Get the Most from Your Vegetable Garden

Six secrets for a high-yield vegetable garden with limited time, space and effort.

Get The Most From Your Vegetable Garden

Get The Most From Your Vegetable Garden

Train your cucumber vines to climb, instead of sprawling, to maximize space in your garden.

 

By Melinda Myers

Lack the space, time and energy to garden on a grand scale? You can still reap bountiful rewards by using these planting, maintenance and harvesting techniques:

Make wide rows to maximize your planting space.  Leave just enough room for plants to reach their maximum size.  Make rows, four to five feet wide, so you can reach all plants for maintenance and harvest. Minimizing walkways means more planting space.

Try interplanting.  Grow short season crops like lettuce and radishes between long season crops like cabbage, tomatoes and peppers. The short season crops will be ready to harvest when the long season crops are reaching mature size. You’ll double your harvest and grow more vegetables, not weeds between your longer season plants.

Plant in succession to grow more plants per row.  Start the season with cool season vegetables like lettuce and spinach. Once these are harvested and temperatures warm, replace with beans and onions. Harvest these and plant a fall crop of radishes or lettuce.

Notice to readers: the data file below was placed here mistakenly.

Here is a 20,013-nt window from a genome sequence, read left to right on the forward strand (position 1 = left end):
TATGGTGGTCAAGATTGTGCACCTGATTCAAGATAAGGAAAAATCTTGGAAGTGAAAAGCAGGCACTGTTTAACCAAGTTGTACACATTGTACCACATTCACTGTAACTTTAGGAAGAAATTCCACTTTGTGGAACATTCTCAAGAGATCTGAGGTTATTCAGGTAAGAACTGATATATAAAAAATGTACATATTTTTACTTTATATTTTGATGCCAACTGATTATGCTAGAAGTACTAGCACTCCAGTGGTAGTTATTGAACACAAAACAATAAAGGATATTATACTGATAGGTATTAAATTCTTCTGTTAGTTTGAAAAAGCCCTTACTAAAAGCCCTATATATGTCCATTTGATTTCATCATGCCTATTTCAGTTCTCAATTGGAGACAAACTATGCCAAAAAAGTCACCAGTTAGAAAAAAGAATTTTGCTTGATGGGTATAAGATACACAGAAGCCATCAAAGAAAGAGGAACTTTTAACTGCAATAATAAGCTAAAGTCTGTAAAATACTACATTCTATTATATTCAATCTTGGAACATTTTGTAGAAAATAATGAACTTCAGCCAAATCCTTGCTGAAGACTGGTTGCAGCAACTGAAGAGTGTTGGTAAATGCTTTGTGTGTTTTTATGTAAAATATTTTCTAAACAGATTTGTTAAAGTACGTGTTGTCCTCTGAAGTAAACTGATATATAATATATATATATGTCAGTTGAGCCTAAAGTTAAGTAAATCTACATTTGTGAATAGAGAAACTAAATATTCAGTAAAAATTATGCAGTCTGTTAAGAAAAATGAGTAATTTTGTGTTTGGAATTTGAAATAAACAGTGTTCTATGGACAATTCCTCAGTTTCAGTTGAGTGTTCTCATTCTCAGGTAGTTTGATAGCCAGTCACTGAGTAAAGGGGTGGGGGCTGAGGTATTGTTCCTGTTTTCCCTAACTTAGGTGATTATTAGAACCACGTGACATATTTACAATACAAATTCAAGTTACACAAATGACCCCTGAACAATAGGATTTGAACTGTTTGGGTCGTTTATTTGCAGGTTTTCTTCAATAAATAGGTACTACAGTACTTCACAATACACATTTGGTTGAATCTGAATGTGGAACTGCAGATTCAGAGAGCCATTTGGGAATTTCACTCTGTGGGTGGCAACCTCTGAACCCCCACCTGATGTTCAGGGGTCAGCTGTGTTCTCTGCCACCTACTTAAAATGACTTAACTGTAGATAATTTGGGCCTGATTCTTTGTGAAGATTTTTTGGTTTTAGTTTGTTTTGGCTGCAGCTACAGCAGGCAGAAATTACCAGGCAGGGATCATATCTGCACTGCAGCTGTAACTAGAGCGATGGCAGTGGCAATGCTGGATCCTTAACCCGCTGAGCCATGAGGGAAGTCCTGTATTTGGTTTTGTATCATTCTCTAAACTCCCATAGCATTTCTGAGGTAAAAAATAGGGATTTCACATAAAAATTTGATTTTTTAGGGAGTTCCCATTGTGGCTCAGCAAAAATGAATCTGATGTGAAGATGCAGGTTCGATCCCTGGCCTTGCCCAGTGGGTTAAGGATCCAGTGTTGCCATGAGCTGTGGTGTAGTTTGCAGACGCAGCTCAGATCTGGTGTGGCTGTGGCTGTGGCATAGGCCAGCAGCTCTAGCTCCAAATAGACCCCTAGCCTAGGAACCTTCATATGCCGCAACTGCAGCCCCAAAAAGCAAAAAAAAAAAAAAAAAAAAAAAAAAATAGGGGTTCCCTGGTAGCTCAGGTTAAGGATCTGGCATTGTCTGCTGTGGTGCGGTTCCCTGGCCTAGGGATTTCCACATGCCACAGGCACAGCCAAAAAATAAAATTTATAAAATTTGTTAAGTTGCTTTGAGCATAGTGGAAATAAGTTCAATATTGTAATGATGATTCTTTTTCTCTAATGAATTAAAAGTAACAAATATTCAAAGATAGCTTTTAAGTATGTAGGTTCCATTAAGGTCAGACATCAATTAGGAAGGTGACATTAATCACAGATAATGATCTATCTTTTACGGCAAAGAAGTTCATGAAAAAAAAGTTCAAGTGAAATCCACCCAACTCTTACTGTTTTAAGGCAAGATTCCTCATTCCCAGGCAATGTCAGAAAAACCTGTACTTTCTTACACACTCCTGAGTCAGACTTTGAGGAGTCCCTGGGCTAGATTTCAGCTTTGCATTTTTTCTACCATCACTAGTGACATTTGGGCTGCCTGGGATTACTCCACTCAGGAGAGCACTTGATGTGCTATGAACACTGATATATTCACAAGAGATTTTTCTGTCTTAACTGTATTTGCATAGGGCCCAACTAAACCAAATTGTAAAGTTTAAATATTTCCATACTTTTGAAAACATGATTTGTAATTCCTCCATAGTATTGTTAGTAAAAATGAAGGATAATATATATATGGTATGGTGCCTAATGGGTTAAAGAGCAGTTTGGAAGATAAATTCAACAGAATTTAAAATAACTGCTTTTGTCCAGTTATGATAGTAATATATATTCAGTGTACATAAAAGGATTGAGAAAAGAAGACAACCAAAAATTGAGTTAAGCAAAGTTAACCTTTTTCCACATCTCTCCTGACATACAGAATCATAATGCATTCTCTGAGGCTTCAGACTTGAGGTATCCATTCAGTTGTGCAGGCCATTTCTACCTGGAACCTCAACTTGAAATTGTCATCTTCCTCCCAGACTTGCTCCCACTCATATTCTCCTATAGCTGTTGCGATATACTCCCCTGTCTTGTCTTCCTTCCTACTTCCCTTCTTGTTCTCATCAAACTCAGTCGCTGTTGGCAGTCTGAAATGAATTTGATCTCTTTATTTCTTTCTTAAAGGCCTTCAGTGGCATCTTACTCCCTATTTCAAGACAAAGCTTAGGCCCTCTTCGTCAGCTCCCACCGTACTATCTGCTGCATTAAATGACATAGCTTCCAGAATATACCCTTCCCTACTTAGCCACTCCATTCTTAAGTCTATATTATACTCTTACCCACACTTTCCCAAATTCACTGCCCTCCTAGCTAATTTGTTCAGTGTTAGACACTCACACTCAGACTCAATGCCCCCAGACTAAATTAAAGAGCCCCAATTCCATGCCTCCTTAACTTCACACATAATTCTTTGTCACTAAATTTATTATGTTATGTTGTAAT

When you use these intensive planting techniques, be sure to incorporate a low nitrogen slow release fertilizer at the start of the season. Then add a mid-season nutrient boost if needed. The slow release nitrogen won’t burn even during the hot dry weather of summer. Plus, it won’t interfere with flowering or fruiting.

• Go vertical. Train vine crops to climb up decorative or functional trellises and supports. You’ll not only save space, but you will also reduce disease problems and increase the harvest. Growing cucumbers and melons increase light penetration and air flow, reducing the risk of fungal diseases. Pole beans are much easier to harvest and produce an additional picking. Secure large fruited vegetables like melons to the trellis with a cloth sling.

• Grow vegetables in containers if in-ground space is limited. A five-gallon bucket or comparable size container is perfect for a tomato. Peppers and eggplants will thrive in a bit smaller pot. Plant vine crops in containers and allow them to crawl over the deck or patio instead of valuable gardening space. Mix flowers and herbs in with your vegetables. You’ll increase the beauty while adding additional fragrance to the pot.

• Harvest often and at the proper time. Zucchini and other summer squash should be picked when six to eight inches long or, in the case of patty pan squash, it reaches three inches in diameter. The flavor is better than those baseball bat-size zucchini, and you’ll have plenty to eat and share. Harvest your head of cabbage when firm and full size. Leave the bottom leaves and roots intact.  Soon you will have four or five smaller heads to harvest and enjoy.

With a bit of planning and creativity, you can find ways to increase the enjoyment and harvest in any size garden.

About our Guest Expert: Melinda Myers is a nationally known gardening expert, TV/radio host, author and columnist. She is a contributing editor to Birds & Blooms magazine and other publications, and maintains melindamyers.com.

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